It is time to start putting the garden to bed (heh), so I deconstructed the bean fence, raked off the mulch, broadcast some winter rye, sprinkled the bed with compost, then added a light covering of straw.
In the past, I have had some success with green manure, and some failure; I attribute the latter to birds eating the seed. Hence, the straw. Unlike chickens, wild birds don't seem to scratch as they forage.
The other night I made spaghetti sauce with my own tomatoes, onion, and garlic, and fresh basil from my daughter, who got her basil plants from me. The rabbits ate mine, and in the flurry of summer gardening, I never got around to restarting any. Toward fall, however, I did, which I repotted yesterday.
They are still outside, but high enough off the ground to discourage the bunnies.
Oddly enough, the rabbits did not disturb the parsley. Instead, the lemon balm overtook it. The parsley in my herb pot went to seed this year, so yesterday I uncovered a couple of the parsley plants in the garden and moved them into the herb plot.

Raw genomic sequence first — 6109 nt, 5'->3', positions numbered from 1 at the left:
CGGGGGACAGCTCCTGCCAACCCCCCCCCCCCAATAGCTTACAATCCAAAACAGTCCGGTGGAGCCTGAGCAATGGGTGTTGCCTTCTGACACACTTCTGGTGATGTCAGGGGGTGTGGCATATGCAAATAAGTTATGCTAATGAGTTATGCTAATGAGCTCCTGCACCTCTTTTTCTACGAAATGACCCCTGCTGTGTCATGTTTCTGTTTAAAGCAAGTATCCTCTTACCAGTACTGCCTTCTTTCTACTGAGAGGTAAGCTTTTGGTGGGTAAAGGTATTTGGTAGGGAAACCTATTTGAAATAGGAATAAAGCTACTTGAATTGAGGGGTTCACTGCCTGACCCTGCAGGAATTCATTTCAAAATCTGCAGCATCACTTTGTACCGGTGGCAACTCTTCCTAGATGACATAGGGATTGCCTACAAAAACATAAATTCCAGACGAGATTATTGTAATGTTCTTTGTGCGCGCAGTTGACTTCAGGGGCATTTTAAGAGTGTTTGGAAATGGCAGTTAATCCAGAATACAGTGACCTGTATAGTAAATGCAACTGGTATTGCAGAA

It looks a bit droopy, but never fear, it will revive.
Despite the poor showing of the potatoes from the back bed in the garden, I emptied the potato sacks with some optimism. The dirt in the sacks went into the raised bed by the patio, where I plan to plant garlic in a couple of months.
(Note rabbit-trapping cage above. It is not triggered right now, as I have smelled skunk in the area. I do NOT want to catch one of those!)
The potato harvest from the sacks does not look like much, but these plants were the ones I periodically groped when in search of new potatoes.
It is difficult to tell from the photo, but most of these are Red Gold, with a few Carola mixed in. The Carola are supposed to be particularly good for new potatoes, which is how I used them. The Red Gold is an all-round potato, good for most uses, but not for long term storage. Guess I will have to eat them first.